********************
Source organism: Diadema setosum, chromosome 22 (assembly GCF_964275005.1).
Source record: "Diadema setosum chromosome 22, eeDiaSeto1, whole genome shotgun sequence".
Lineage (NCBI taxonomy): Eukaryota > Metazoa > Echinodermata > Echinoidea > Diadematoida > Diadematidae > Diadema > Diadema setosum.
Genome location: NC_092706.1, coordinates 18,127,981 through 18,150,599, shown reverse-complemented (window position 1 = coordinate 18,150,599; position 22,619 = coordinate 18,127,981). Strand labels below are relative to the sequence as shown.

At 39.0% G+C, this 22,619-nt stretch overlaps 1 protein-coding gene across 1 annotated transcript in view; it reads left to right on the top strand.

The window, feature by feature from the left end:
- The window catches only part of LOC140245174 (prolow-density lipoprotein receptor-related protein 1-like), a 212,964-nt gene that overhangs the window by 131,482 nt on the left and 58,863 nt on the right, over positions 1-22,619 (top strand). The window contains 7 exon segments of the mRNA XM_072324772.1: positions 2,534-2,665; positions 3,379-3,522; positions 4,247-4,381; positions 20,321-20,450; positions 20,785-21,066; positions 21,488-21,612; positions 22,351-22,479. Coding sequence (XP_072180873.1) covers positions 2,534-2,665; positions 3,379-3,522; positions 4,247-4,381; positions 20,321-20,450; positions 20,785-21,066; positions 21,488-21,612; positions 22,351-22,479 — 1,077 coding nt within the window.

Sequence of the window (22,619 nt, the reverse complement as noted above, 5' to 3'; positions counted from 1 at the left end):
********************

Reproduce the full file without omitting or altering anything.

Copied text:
Source organism: Diadema setosum, chromosome 22 (assembly GCF_964275005.1).
Source record: "Diadema setosum chromosome 22, eeDiaSeto1, whole genome shotgun sequence".
Lineage (NCBI taxonomy): Eukaryota > Metazoa > Echinodermata > Echinoidea > Diadematoida > Diadematidae > Diadema > Diadema setosum.
Genome location: NC_092706.1, coordinates 18,127,981 through 18,150,599, shown reverse-complemented (window position 1 = coordinate 18,150,599; position 22,619 = coordinate 18,127,981). Strand labels below are relative to the sequence as shown.

At 39.0% G+C, this 22,619-nt stretch overlaps 1 protein-coding gene across 1 annotated transcript in view; it reads left to right on the top strand.

The window, feature by feature from the left end:
- The window catches only part of LOC140245174 (prolow-density lipoprotein receptor-related protein 1-like), a 212,964-nt gene that overhangs the window by 131,482 nt on the left and 58,863 nt on the right, over positions 1-22,619 (top strand). The window contains 7 exon segments of the mRNA XM_072324772.1: positions 2,534-2,665; positions 3,379-3,522; positions 4,247-4,381; positions 20,321-20,450; positions 20,785-21,066; positions 21,488-21,612; positions 22,351-22,479. Coding sequence (XP_072180873.1) covers positions 2,534-2,665; positions 3,379-3,522; positions 4,247-4,381; positions 20,321-20,450; positions 20,785-21,066; positions 21,488-21,612; positions 22,351-22,479 — 1,077 coding nt within the window.

Sequence of the window (22,619 nt, the reverse complement as noted above, 5' to 3'; positions counted from 1 at the left end):